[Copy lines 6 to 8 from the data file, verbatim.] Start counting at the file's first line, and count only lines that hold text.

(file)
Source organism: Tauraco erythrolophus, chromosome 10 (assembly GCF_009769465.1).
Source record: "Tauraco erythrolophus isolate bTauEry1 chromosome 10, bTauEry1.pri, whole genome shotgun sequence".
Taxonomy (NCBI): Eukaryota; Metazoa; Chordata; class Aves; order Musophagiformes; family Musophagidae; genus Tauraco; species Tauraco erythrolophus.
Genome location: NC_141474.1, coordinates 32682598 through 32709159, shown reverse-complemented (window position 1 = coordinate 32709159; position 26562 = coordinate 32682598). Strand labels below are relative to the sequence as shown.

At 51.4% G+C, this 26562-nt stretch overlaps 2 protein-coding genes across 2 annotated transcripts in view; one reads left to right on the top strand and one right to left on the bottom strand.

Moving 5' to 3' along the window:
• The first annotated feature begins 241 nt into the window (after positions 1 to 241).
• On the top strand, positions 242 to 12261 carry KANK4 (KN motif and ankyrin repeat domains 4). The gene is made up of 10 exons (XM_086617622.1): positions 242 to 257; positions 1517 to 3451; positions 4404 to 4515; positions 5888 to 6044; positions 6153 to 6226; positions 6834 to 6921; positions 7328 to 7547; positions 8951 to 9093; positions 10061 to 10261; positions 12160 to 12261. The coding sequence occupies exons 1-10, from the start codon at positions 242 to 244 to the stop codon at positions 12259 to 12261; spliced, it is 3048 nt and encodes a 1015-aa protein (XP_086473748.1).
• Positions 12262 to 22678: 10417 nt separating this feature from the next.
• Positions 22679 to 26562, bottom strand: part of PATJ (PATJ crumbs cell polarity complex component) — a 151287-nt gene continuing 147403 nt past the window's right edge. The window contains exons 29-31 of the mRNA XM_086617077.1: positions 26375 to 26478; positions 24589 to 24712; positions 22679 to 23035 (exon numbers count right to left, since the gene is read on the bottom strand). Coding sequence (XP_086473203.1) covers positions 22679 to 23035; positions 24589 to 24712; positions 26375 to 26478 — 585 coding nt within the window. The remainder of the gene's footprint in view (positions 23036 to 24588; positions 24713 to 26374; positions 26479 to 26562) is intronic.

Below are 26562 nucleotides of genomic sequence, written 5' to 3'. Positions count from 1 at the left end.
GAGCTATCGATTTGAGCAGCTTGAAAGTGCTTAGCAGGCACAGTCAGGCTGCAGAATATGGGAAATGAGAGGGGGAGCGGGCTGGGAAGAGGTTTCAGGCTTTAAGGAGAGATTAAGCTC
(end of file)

Moving 5' to 3' along the window:
• The first annotated feature begins 241 nt into the window (after positions 1 to 241).
• On the top strand, positions 242 to 12261 carry KANK4 (KN motif and ankyrin repeat domains 4). The gene is made up of 10 exons (XM_086617622.1): positions 242 to 257; positions 1517 to 3451; positions 4404 to 4515; positions 5888 to 6044; positions 6153 to 6226; positions 6834 to 6921; positions 7328 to 7547; positions 8951 to 9093; positions 10061 to 10261; positions 12160 to 12261. The coding sequence occupies exons 1-10, from the start codon at positions 242 to 244 to the stop codon at positions 12259 to 12261; spliced, it is 3048 nt and encodes a 1015-aa protein (XP_086473748.1).